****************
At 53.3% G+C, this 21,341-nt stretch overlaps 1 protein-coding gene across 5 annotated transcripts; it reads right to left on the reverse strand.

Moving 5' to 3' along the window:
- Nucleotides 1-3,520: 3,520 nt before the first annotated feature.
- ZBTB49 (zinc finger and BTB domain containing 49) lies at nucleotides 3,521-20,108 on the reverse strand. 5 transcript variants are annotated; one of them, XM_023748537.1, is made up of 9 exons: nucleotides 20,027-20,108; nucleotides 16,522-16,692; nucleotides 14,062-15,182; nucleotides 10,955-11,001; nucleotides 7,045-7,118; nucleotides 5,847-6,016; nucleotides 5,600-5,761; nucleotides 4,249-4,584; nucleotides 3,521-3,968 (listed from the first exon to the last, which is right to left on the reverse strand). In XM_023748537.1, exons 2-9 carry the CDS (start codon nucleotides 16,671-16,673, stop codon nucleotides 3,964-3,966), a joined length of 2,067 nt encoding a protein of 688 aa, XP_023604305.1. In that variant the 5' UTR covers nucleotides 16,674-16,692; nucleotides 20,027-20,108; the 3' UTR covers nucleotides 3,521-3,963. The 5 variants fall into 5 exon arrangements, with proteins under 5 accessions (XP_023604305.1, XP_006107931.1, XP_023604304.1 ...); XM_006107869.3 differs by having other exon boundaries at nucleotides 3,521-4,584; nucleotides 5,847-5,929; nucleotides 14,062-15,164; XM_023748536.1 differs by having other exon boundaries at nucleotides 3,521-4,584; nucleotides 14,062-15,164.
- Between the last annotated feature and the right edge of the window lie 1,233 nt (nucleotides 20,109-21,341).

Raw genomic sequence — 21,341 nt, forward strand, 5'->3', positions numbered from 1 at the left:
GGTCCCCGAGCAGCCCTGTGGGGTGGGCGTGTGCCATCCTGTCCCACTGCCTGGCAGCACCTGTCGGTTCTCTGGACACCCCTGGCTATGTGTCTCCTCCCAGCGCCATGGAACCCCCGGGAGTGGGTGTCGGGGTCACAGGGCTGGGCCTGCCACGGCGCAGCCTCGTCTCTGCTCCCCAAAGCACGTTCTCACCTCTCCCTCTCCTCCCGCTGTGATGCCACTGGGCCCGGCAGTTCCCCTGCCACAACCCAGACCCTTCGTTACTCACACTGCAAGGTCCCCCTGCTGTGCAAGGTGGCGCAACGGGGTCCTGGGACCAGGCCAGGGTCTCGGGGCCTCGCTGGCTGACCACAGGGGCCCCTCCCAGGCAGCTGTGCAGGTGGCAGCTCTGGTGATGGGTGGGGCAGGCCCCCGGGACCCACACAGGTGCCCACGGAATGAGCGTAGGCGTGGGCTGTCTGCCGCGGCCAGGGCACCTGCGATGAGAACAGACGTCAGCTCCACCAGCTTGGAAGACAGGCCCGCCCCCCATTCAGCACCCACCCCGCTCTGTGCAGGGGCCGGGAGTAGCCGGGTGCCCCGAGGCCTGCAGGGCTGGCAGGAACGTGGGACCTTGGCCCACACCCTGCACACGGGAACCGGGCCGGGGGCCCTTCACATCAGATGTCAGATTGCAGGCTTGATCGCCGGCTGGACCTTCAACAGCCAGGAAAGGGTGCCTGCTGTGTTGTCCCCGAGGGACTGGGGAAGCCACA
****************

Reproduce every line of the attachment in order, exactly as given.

At 53.3% G+C, this 21,341-nt stretch overlaps 1 protein-coding gene across 5 annotated transcripts; it reads right to left on the reverse strand.

Moving 5' to 3' along the window:
- Nucleotides 1-3,520: 3,520 nt before the first annotated feature.
- ZBTB49 (zinc finger and BTB domain containing 49) lies at nucleotides 3,521-20,108 on the reverse strand. 5 transcript variants are annotated; one of them, XM_023748537.1, is made up of 9 exons: nucleotides 20,027-20,108; nucleotides 16,522-16,692; nucleotides 14,062-15,182; nucleotides 10,955-11,001; nucleotides 7,045-7,118; nucleotides 5,847-6,016; nucleotides 5,600-5,761; nucleotides 4,249-4,584; nucleotides 3,521-3,968 (listed from the first exon to the last, which is right to left on the reverse strand). In XM_023748537.1, exons 2-9 carry the CDS (start codon nucleotides 16,671-16,673, stop codon nucleotides 3,964-3,966), a joined length of 2,067 nt encoding a protein of 688 aa, XP_023604305.1. In that variant the 5' UTR covers nucleotides 16,674-16,692; nucleotides 20,027-20,108; the 3' UTR covers nucleotides 3,521-3,963. The 5 variants fall into 5 exon arrangements, with proteins under 5 accessions (XP_023604305.1, XP_006107931.1, XP_023604304.1 ...); XM_006107869.3 differs by having other exon boundaries at nucleotides 3,521-4,584; nucleotides 5,847-5,929; nucleotides 14,062-15,164; XM_023748536.1 differs by having other exon boundaries at nucleotides 3,521-4,584; nucleotides 14,062-15,164.
- Between the last annotated feature and the right edge of the window lie 1,233 nt (nucleotides 20,109-21,341).

Raw genomic sequence — 21,341 nt, forward strand, 5'->3', positions numbered from 1 at the left:
GGTCCCCGAGCAGCCCTGTGGGGTGGGCGTGTGCCATCCTGTCCCACTGCCTGGCAGCACCTGTCGGTTCTCTGGACACCCCTGGCTATGTGTCTCCTCCCAGCGCCATGGAACCCCCGGGAGTGGGTGTCGGGGTCACAGGGCTGGGCCTGCCACGGCGCAGCCTCGTCTCTGCTCCCCAAAGCACGTTCTCACCTCTCCCTCTCCTCCCGCTGTGATGCCACTGGGCCCGGCAGTTCCCCTGCCACAACCCAGACCCTTCGTTACTCACACTGCAAGGTCCCCCTGCTGTGCAAGGTGGCGCAACGGGGTCCTGGGACCAGGCCAGGGTCTCGGGGCCTCGCTGGCTGACCACAGGGGCCCCTCCCAGGCAGCTGTGCAGGTGGCAGCTCTGGTGATGGGTGGGGCAGGCCCCCGGGACCCACACAGGTGCCCACGGAATGAGCGTAGGCGTGGGCTGTCTGCCGCGGCCAGGGCACCTGCGATGAGAACAGACGTCAGCTCCACCAGCTTGGAAGACAGGCCCGCCCCCCATTCAGCACCCACCCCGCTCTGTGCAGGGGCCGGGAGTAGCCGGGTGCCCCGAGGCCTGCAGGGCTGGCAGGAACGTGGGACCTTGGCCCACACCCTGCACACGGGAACCGGGCCGGGGGCCCTTCACATCAGATGTCAGATTGCAGGCTTGATCGCCGGCTGGACCTTCAACAGCCAGGAAAGGGTGCCTGCTGTGTTGTCCCCGAGGGACTGGGGAAGCCACA